Ever since the passage of the American Rescue Plan Act in March, many have been calling for additional stimulus checks, through a fourth round of checks. A petition asking for more checks has earned more than 2.25 million signatures, and members of Congress have written letters pushing for more checks.
However, there have been indications from the White House over the last few months that they weren’t interested in pursuing another stimulus package, beyond a pair of proposed spending packages, the American Jobs Plan and American Families Plan.
On Thursday, the White House gave the strongest indication yet that no more universal checks are on the way.
"He's happy to hear from a range of ideas on what would be most effective and what's most important to the economy moving forward," White House Press Secretary Jen Psaki said of the president, as reported by Business Insider.
"But he's also proposed what he thinks is going to be the most effective for the short term for putting people back to work, to getting through this pivotal period of time, and also to making us more competitive over the long term,” Psaki said about the Biden spending plans.
Psaki had said something similar in a different briefing, about a month earlier.
"We'll see what members of Congress propose, but those are not free," Psaki had said in early May. That was a reference to the infrastructure package, which includes pay-for, while the American Rescue Plan, similarly to the Cares Act last year, was financed with deficit spending.
According to The Hill, the president is currently in negotiations with Senate Republicans about a potential bipartisan compromise on infrastructure.
“Allies say that Biden truly wants a bipartisan deal, but he’s also encountering growing pressure from some Democrats to abandon the negotiations with Republicans and pursue a bill using budget reconciliation,” The Hill reported about the infrastructure talks. “Democratic sources say it is difficult to see negotiations dragging on past mid-June and expect Biden to make a decision before then on whether to cut a deal with Republicans or try to go it alone with Democrats.”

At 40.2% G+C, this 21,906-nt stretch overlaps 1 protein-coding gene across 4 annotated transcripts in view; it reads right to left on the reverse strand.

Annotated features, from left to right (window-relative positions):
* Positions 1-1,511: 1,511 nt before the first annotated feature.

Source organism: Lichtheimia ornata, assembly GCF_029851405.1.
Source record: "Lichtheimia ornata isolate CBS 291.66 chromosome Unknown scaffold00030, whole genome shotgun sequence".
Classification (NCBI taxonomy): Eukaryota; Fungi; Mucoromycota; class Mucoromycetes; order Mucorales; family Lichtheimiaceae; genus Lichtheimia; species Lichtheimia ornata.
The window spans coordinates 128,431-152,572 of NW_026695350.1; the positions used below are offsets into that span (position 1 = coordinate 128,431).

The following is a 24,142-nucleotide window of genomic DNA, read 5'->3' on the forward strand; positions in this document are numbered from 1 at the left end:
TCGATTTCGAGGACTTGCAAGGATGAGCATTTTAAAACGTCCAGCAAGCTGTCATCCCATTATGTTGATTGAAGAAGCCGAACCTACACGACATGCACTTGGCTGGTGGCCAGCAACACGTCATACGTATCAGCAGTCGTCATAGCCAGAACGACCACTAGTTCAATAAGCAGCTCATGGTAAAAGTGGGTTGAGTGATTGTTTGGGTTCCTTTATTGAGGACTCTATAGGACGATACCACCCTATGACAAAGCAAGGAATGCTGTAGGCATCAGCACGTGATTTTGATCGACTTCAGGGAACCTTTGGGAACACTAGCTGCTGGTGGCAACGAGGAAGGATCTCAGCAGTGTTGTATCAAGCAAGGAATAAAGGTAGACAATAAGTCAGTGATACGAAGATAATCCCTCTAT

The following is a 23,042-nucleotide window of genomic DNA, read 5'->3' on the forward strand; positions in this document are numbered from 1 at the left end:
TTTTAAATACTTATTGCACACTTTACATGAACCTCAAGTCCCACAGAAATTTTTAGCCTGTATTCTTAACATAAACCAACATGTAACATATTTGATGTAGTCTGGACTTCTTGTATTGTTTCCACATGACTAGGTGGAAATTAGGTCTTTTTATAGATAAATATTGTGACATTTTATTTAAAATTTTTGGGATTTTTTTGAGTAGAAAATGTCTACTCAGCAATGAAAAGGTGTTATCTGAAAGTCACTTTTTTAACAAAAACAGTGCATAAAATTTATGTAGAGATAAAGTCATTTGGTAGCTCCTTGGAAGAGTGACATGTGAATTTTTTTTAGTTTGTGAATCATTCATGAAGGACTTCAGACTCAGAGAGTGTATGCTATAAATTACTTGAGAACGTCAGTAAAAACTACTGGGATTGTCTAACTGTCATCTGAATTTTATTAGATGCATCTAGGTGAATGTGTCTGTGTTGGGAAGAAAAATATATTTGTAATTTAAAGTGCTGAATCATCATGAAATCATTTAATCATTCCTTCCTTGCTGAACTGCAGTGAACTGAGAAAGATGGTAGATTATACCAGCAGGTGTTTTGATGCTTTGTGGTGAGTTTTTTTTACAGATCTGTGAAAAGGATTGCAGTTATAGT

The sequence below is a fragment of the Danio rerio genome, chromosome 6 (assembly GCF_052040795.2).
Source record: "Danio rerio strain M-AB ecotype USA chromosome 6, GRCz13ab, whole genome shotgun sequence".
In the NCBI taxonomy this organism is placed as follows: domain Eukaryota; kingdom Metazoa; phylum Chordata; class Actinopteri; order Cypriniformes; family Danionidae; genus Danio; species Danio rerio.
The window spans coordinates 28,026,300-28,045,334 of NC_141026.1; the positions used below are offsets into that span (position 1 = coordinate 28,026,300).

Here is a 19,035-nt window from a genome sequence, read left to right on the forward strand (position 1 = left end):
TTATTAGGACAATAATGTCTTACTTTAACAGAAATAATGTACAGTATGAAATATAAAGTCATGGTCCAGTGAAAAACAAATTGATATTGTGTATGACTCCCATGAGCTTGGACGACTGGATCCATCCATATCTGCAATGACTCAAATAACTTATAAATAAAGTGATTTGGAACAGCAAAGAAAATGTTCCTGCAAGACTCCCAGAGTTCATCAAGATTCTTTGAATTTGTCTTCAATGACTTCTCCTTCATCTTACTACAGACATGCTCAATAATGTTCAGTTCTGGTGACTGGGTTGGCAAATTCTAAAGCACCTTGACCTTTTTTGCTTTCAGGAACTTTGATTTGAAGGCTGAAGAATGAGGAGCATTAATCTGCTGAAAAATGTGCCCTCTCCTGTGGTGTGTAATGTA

Pete Buttigieg, the Secretary of Transportation, has stated that the Biden Administration wants a “clear direction” on where things are going with the infrastructure negotiations by June 7, which is next Monday.
“He is appreciative and heartened by the good faith effort that we have seen from Republican senators, but as the president said last week, we do need to finish these negotiations soon because we are in a race to win the 21st century, and the pandemic exposed just how badly we need to invest in the foundation of this country,” deputy press secretary Karine Jean-Pierre said this week, per The Hill
Stephen Silver, a technology writer for The National Interest, is a journalist, essayist and film critic, who is also a contributor to The Philadelphia Inquirer, Philly Voice, Philadelphia Weekly, the Jewish Telegraphic Agency, Living Life Fearless, Backstage magazine, Broad Street Review and Splice Today. The co-founder of the Philadelphia Film Critics Circle, Stephen lives in suburban Philadelphia with his wife and two sons. Follow him on Twitter at @StephenSilver.